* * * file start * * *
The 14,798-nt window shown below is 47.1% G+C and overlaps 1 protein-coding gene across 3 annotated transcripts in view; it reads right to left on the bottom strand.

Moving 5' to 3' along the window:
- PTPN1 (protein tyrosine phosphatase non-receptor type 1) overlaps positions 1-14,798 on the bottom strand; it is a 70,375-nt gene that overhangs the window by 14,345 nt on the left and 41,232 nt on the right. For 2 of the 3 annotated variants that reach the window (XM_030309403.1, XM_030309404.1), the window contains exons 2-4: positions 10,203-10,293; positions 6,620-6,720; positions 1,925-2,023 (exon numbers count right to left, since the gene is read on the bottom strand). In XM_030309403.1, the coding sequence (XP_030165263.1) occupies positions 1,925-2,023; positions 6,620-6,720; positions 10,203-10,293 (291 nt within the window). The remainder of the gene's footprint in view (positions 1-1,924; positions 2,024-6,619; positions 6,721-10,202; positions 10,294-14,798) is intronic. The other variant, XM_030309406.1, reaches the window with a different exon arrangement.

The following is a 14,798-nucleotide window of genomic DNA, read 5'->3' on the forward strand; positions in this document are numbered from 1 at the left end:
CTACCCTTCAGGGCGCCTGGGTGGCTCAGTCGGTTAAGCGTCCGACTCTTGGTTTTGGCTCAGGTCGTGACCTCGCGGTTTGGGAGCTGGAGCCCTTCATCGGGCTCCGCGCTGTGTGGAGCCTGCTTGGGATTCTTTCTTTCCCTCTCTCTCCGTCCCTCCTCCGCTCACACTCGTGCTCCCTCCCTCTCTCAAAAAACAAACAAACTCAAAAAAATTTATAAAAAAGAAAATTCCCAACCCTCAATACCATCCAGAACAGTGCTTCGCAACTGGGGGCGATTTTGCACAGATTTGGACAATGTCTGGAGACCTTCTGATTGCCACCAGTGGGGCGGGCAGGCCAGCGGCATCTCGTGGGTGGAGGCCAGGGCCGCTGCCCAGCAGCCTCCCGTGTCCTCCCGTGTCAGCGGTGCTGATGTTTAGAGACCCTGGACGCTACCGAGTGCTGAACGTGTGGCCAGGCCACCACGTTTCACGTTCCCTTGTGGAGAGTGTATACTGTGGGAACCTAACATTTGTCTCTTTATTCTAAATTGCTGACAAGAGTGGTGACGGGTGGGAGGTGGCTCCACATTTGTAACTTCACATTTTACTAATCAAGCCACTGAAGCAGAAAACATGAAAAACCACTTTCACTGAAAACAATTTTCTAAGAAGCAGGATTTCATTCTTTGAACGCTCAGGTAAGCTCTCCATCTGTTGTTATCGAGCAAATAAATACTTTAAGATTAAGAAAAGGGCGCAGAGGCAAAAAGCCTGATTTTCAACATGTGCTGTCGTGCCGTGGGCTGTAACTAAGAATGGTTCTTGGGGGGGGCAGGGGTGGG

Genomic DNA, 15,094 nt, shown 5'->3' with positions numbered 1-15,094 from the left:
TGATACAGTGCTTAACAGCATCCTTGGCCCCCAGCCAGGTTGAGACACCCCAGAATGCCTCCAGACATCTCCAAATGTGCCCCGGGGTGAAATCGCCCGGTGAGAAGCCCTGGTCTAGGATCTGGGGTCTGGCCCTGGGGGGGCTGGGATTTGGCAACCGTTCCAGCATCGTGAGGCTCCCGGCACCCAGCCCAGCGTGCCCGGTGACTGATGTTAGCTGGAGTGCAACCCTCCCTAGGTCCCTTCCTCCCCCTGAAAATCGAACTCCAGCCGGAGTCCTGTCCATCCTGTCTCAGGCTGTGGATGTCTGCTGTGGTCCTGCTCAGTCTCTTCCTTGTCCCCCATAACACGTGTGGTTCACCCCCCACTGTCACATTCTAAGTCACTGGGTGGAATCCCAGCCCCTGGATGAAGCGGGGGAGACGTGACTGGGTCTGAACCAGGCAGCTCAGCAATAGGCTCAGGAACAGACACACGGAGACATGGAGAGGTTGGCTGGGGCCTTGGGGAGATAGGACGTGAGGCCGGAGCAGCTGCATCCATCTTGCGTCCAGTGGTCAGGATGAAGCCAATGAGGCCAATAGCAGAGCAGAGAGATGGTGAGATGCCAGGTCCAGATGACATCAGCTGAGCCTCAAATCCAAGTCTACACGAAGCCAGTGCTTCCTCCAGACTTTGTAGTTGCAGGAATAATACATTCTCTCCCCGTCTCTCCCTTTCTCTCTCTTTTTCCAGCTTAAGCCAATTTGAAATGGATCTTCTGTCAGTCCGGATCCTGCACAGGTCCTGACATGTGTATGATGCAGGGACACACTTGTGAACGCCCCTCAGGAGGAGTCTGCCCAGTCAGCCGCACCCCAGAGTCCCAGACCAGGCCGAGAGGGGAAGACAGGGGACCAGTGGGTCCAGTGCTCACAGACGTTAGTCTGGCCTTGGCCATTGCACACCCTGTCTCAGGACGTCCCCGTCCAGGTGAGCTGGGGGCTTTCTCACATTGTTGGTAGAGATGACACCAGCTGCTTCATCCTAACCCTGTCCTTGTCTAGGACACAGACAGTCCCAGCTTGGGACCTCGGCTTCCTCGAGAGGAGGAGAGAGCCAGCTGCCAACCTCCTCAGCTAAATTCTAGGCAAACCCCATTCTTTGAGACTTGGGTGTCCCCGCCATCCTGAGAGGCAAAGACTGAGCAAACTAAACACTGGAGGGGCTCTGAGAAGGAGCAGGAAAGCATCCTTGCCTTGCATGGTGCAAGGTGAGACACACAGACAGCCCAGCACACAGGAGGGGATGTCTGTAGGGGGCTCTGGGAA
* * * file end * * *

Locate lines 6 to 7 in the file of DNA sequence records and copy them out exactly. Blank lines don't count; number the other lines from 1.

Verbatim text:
Genomic DNA, 15,094 nt, shown 5'->3' with positions numbered 1-15,094 from the left:
TGATACAGTGCTTAACAGCATCCTTGGCCCCCAGCCAGGTTGAGACACCCCAGAATGCCTCCAGACATCTCCAAATGTGCCCCGGGGTGAAATCGCCCGGTGAGAAGCCCTGGTCTAGGATCTGGGGTCTGGCCCTGGGGGGGCTGGGATTTGGCAACCGTTCCAGCATCGTGAGGCTCCCGGCACCCAGCCCAGCGTGCCCGGTGACTGATGTTAGCTGGAGTGCAACCCTCCCTAGGTCCCTTCCTCCCCCTGAAAATCGAACTCCAGCCGGAGTCCTGTCCATCCTGTCTCAGGCTGTGGATGTCTGCTGTGGTCCTGCTCAGTCTCTTCCTTGTCCCCCATAACACGTGTGGTTCACCCCCCACTGTCACATTCTAAGTCACTGGGTGGAATCCCAGCCCCTGGATGAAGCGGGGGAGACGTGACTGGGTCTGAACCAGGCAGCTCAGCAATAGGCTCAGGAACAGACACACGGAGACATGGAGAGGTTGGCTGGGGCCTTGGGGAGATAGGACGTGAGGCCGGAGCAGCTGCATCCATCTTGCGTCCAGTGGTCAGGATGAAGCCAATGAGGCCAATAGCAGAGCAGAGAGATGGTGAGATGCCAGGTCCAGATGACATCAGCTGAGCCTCAAATCCAAGTCTACACGAAGCCAGTGCTTCCTCCAGACTTTGTAGTTGCAGGAATAATACATTCTCTCCCCGTCTCTCCCTTTCTCTCTCTTTTTCCAGCTTAAGCCAATTTGAAATGGATCTTCTGTCAGTCCGGATCCTGCACAGGTCCTGACATGTGTATGATGCAGGGACACACTTGTGAACGCCCCTCAGGAGGAGTCTGCCCAGTCAGCCGCACCCCAGAGTCCCAGACCAGGCCGAGAGGGGAAGACAGGGGACCAGTGGGTCCAGTGCTCACAGACGTTAGTCTGGCCTTGGCCATTGCACACCCTGTCTCAGGACGTCCCCGTCCAGGTGAGCTGGGGGCTTTCTCACATTGTTGGTAGAGATGACACCAGCTGCTTCATCCTAACCCTGTCCTTGTCTAGGACACAGACAGTCCCAGCTTGGGACCTCGGCTTCCTCGAGAGGAGGAGAGAGCCAGCTGCCAACCTCCTCAGCTAAATTCTAGGCAAACCCCATTCTTTGAGACTTGGGTGTCCCCGCCATCCTGAGAGGCAAAGACTGAGCAAACTAAACACTGGAGGGGCTCTGAGAAGGAGCAGGAAAGCATCCTTGCCTTGCATGGTGCAAGGTGAGACACACAGACAGCCCAGCACACAGGAGGGGATGTCTGTAGGGGGCTCTGGGAA